author = "Slootmaker, {Sander M} and Chinapaw, {Mai J M} and Seidell, {Jacob C} and {van Mechelen}, Willem and A.J. Schuit",
note = "Copyright 2010 Elsevier B.V. All rights reserved.",
year = "2010",
month = "7",
doi = "10.1016/j.ypmed.2010.03.015",
language = "English",
volume = "51",
pages = "31--36",
journal = "Preventive Medicine",
issn = "0091-7435",
publisher = "ACADEMIC PRESS INC ELSEVIER SCIENCE",
number = "1",

}

Accelerometers and Internet for physical activity promotion in youth? Feasibility and effectiveness of a minimal intervention [ISRCTN93896459]. / Slootmaker, Sander M; Chinapaw, Mai J M; Seidell, Jacob C; van Mechelen, Willem; Schuit, A.J.

In: Preventive Medicine, Vol. 51, No. 1, 07.2010, p. 31-36.

Research output: Contribution to journalArticleScientificpeer-review

TY - JOUR

T1 - Accelerometers and Internet for physical activity promotion in youth?

T2 - Feasibility and effectiveness of a minimal intervention [ISRCTN93896459]

AU - Slootmaker, Sander M

AU - Chinapaw, Mai J M

AU - Seidell, Jacob C

AU - van Mechelen, Willem

AU - Schuit, A.J.

N1 - Copyright 2010 Elsevier B.V. All rights reserved.

PY - 2010/7

Y1 - 2010/7

N2 - Objective: To evaluate the feasibility and effectiveness of a 3-month minimal physical activity (PA) intervention in adolescents.Methods: A randomised controlled trial, including five secondary schools (n=87). In the 3-month intervention (Amsterdam, The Netherlands, 2005) adolescents were provided with a PAM accelerometer, coupled to a web-based tailored PA advice (PAM COACH). Measurements (i.e., PA, determinants of PA, aerobic fitness and anthropometrics) took place at baseline and at 3- and 8-month follow-up.Results: Sixty-five percent of the participants in the intervention group reported to have worn the PAM frequently and 56% of the PAM users uploaded their PAM scores to the PAM COACH at least once. We found significant differences between groups in favour of the intervention group in moderate intensity PA (MPA) for girls after 3 months (411 min/week; 95% CI: 1; 824; P=0.04) and in sedentary time for boys after 8 months (-1801 min/week; 95% CI: -3545; -57; P=0.04).Conclusions: Although the process evaluation suggests that a substantial proportion of the participants did not regularly wear the PAM and did not upload information to the PAM COACH website, our findings suggest promising intervention effects on MPA among girls and sedentary time among boys.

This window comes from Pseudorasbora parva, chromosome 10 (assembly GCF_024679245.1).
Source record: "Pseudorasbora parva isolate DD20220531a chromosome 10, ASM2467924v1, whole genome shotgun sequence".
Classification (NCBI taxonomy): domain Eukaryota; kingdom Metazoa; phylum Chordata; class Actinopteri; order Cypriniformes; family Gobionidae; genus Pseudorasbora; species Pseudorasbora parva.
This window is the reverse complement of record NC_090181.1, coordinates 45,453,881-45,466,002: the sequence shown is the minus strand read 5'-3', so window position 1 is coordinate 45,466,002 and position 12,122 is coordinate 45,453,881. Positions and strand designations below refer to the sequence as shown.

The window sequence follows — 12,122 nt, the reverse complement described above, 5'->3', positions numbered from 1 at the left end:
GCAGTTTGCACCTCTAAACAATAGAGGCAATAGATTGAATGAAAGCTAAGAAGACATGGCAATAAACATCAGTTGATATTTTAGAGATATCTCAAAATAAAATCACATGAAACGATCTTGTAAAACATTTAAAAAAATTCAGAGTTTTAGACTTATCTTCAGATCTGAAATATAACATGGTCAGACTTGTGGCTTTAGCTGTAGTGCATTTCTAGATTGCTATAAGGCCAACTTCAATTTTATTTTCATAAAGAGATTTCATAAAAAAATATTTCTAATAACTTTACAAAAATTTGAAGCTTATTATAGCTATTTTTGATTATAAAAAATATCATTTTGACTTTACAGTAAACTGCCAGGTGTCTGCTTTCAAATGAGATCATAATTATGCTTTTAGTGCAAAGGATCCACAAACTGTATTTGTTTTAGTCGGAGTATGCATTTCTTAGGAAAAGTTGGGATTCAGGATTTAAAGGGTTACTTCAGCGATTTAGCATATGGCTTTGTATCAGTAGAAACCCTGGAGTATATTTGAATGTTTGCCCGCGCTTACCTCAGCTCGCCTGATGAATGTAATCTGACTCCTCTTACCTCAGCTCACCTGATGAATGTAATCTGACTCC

AB - Objective: To evaluate the feasibility and effectiveness of a 3-month minimal physical activity (PA) intervention in adolescents.Methods: A randomised controlled trial, including five secondary schools (n=87). In the 3-month intervention (Amsterdam, The Netherlands, 2005) adolescents were provided with a PAM accelerometer, coupled to a web-based tailored PA advice (PAM COACH). Measurements (i.e., PA, determinants of PA, aerobic fitness and anthropometrics) took place at baseline and at 3- and 8-month follow-up.Results: Sixty-five percent of the participants in the intervention group reported to have worn the PAM frequently and 56% of the PAM users uploaded their PAM scores to the PAM COACH at least once. We found significant differences between groups in favour of the intervention group in moderate intensity PA (MPA) for girls after 3 months (411 min/week; 95% CI: 1; 824; P=0.04) and in sedentary time for boys after 8 months (-1801 min/week; 95% CI: -3545; -57; P=0.04).Conclusions: Although the process evaluation suggests that a substantial proportion of the participants did not regularly wear the PAM and did not upload information to the PAM COACH website, our findings suggest promising intervention effects on MPA among girls and sedentary time among boys.

KW - Adolescent

KW - Exercise

KW - Exercise Test

KW - Exercise Therapy

KW - Feasibility Studies

KW - Female

KW - Humans

KW - Internet

KW - Male

KW - Monitoring, Ambulatory

KW - Patient Compliance

KW - Physical Fitness

KW - Risk Reduction Behavior

KW - Sedentary Lifestyle

KW - Sex Factors

KW - Telemedicine

KW - Journal Article

KW - Randomized Controlled Trial

KW - Research Support, Non-U.S. Gov't

U2 - 10.1016/j.ypmed.2010.03.015

DO - 10.1016/j.ypmed.2010.03.015

M3 - Article

VL - 51

SP - 31

EP - 36

JO - Preventive Medicine

JF - Preventive Medicine

SN - 0091-7435

IS - 1

ER -